The Future of Graveyards I am a taphophile, and have been one since birth. It saddens me to think that cemeteries might no longer be the places that I've come to love and the wonderful places in which I enjoy spending my time. I spent many, many hours as a teenager and in my 20's, peacefully roaming around the cemeteries of New England; often I would just find a comfortable spot and read. There's something about the tangibleness of the old tombstones and crypts that speaks to me, and that I find very personally important; I touch them and for a moment I'm connected to those people, wondering what they might have been like, wondering what their lives, their families, their deaths were like. That connection I feel to history is part and parcel of my personal makeup. And the epitaphs! And occasionally you'll find mysteries, there, too. Fortunately for me, I come from old New England stock and we have our own family burial plot out in the woods in northern New Hampshire.
Imagining the Super-Enhanced Athlete of the Future Apprehending the Future: Emerging Technologies, from Science Fiction to Campus Reality (EDUCAUSE Review ©2009 Bryan Alexander. The text of this article is licensed under the Creative Commons Attribution 3.0 License ( ). EDUCAUSE Review, vol. 44, no. 3 (May/June 2009): 12–29 Bryan Alexander Bryan Alexander ( Bryan.Alexander@nitle.org ) is Director of Research at the National Institute for Technology and Liberal Education (NITLE). Comments on this article can be posted to the web via the link at the bottom of this page. How can those of us in higher education best understand new technologies? Deciding which technologies to support for teaching and learning—and how to support them—depends, first, on our ability to learn about each emerging development. But trying to grapple with what comes next is a deep problem. Keeping an Eye on What's Next: The Environmental Scan One popular method for seeing what's coming over the horizon is to repeatedly survey that horizon, looking for the leading edges of new projects and trends. Role-Playing Futures: Scenarios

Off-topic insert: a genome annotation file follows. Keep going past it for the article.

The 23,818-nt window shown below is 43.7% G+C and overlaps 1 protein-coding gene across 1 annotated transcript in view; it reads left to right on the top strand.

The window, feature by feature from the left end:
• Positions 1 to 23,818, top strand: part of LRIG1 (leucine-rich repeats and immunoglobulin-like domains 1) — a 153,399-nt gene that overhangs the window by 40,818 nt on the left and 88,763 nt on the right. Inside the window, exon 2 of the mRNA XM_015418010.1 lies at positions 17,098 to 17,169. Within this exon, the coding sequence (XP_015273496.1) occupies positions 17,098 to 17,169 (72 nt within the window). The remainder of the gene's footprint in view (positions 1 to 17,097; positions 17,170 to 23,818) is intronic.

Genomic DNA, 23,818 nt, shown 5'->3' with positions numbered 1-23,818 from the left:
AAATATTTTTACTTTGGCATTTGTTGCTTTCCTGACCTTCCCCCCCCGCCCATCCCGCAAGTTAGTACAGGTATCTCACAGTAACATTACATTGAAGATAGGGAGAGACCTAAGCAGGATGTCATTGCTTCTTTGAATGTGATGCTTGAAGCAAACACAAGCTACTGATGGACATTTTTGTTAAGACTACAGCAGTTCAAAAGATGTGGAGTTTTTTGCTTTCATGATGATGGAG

The Wrong Way to Plan for the Future Interesting stuff. I still like this guy's take on it: [www.youtube.com] starting at around 36:00. He points out that we've actually known about this idea for a very long time: There's a line in the Sermon on the Mount. "Take therefore no thought for the morrow; for the morrow shall take thought for the things of itself. Sufficient unto the day is the evil thereof." —Matthew 6:34 It's a very strange piece of advice. ...And the idea behind this particular piece of advice is...you ask yourself—and this is meditative—what is it that I need to do today so that this would be a good day? of commitments, today, and if you do them, you've fulfilled your obligations." ...And the idea behind this piece of advice is that if you fulfill your obligations every day then you won't have to worry about the future. ...And so, you see this idea in Taoism, too. I'm not talking about following a moral code, although that can come into it if you really don't know what the hell you're doing at all.